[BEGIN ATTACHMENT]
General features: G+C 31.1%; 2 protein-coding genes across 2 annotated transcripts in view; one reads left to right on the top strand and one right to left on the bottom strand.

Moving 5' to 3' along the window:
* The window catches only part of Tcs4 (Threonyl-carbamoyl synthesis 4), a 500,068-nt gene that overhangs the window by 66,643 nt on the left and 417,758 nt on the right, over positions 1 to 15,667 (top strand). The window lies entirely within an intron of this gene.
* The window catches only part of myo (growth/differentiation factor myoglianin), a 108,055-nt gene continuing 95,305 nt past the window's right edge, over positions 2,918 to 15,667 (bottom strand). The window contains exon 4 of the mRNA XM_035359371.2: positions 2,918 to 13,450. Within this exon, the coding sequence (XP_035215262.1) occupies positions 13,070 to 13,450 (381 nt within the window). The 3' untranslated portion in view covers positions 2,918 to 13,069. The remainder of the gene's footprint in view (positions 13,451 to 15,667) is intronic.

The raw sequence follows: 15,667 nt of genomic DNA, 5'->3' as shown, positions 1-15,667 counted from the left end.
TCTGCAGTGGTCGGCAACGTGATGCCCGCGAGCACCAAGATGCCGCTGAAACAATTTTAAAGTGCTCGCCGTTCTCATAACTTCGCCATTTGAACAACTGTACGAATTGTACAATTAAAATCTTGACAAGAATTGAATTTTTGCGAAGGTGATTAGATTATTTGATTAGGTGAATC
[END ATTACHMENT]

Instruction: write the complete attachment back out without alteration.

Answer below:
General features: G+C 31.1%; 2 protein-coding genes across 2 annotated transcripts in view; one reads left to right on the top strand and one right to left on the bottom strand.

Moving 5' to 3' along the window:
* The window catches only part of Tcs4 (Threonyl-carbamoyl synthesis 4), a 500,068-nt gene that overhangs the window by 66,643 nt on the left and 417,758 nt on the right, over positions 1 to 15,667 (top strand). The window lies entirely within an intron of this gene.
* The window catches only part of myo (growth/differentiation factor myoglianin), a 108,055-nt gene continuing 95,305 nt past the window's right edge, over positions 2,918 to 15,667 (bottom strand). The window contains exon 4 of the mRNA XM_035359371.2: positions 2,918 to 13,450. Within this exon, the coding sequence (XP_035215262.1) occupies positions 13,070 to 13,450 (381 nt within the window). The 3' untranslated portion in view covers positions 2,918 to 13,069. The remainder of the gene's footprint in view (positions 13,451 to 15,667) is intronic.

The raw sequence follows: 15,667 nt of genomic DNA, 5'->3' as shown, positions 1-15,667 counted from the left end.
TCTGCAGTGGTCGGCAACGTGATGCCCGCGAGCACCAAGATGCCGCTGAAACAATTTTAAAGTGCTCGCCGTTCTCATAACTTCGCCATTTGAACAACTGTACGAATTGTACAATTAAAATCTTGACAAGAATTGAATTTTTGCGAAGGTGATTAGATTATTTGATTAGGTGAATC